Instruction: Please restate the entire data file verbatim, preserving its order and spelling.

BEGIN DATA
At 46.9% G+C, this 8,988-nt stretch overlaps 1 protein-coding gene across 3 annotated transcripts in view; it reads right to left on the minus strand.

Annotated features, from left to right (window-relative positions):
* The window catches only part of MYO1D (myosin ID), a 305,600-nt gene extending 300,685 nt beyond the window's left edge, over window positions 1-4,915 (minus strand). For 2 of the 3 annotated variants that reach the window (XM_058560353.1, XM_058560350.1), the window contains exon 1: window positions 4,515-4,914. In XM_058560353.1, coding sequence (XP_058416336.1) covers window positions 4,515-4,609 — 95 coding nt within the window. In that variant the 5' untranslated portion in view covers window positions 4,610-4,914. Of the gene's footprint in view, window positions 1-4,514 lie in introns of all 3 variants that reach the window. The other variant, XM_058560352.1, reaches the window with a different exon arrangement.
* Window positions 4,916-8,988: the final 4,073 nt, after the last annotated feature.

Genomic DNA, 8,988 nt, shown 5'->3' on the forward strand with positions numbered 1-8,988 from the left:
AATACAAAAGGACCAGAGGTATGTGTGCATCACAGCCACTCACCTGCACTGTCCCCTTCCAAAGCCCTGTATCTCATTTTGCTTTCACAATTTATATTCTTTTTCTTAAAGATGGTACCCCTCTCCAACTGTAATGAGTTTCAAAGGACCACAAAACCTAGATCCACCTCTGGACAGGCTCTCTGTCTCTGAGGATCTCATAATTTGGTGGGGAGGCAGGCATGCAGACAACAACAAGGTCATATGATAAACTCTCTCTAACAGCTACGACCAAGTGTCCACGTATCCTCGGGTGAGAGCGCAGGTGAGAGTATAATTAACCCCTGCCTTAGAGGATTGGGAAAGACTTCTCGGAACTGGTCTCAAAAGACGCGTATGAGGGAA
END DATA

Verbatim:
At 46.9% G+C, this 8,988-nt stretch overlaps 1 protein-coding gene across 3 annotated transcripts in view; it reads right to left on the minus strand.

Annotated features, from left to right (window-relative positions):
* The window catches only part of MYO1D (myosin ID), a 305,600-nt gene extending 300,685 nt beyond the window's left edge, over window positions 1-4,915 (minus strand). For 2 of the 3 annotated variants that reach the window (XM_058560353.1, XM_058560350.1), the window contains exon 1: window positions 4,515-4,914. In XM_058560353.1, coding sequence (XP_058416336.1) covers window positions 4,515-4,609 — 95 coding nt within the window. In that variant the 5' untranslated portion in view covers window positions 4,610-4,914. Of the gene's footprint in view, window positions 1-4,514 lie in introns of all 3 variants that reach the window. The other variant, XM_058560352.1, reaches the window with a different exon arrangement.
* Window positions 4,916-8,988: the final 4,073 nt, after the last annotated feature.

Genomic DNA, 8,988 nt, shown 5'->3' on the forward strand with positions numbered 1-8,988 from the left:
AATACAAAAGGACCAGAGGTATGTGTGCATCACAGCCACTCACCTGCACTGTCCCCTTCCAAAGCCCTGTATCTCATTTTGCTTTCACAATTTATATTCTTTTTCTTAAAGATGGTACCCCTCTCCAACTGTAATGAGTTTCAAAGGACCACAAAACCTAGATCCACCTCTGGACAGGCTCTCTGTCTCTGAGGATCTCATAATTTGGTGGGGAGGCAGGCATGCAGACAACAACAAGGTCATATGATAAACTCTCTCTAACAGCTACGACCAAGTGTCCACGTATCCTCGGGTGAGAGCGCAGGTGAGAGTATAATTAACCCCTGCCTTAGAGGATTGGGAAAGACTTCTCGGAACTGGTCTCAAAAGACGCGTATGAGGGAA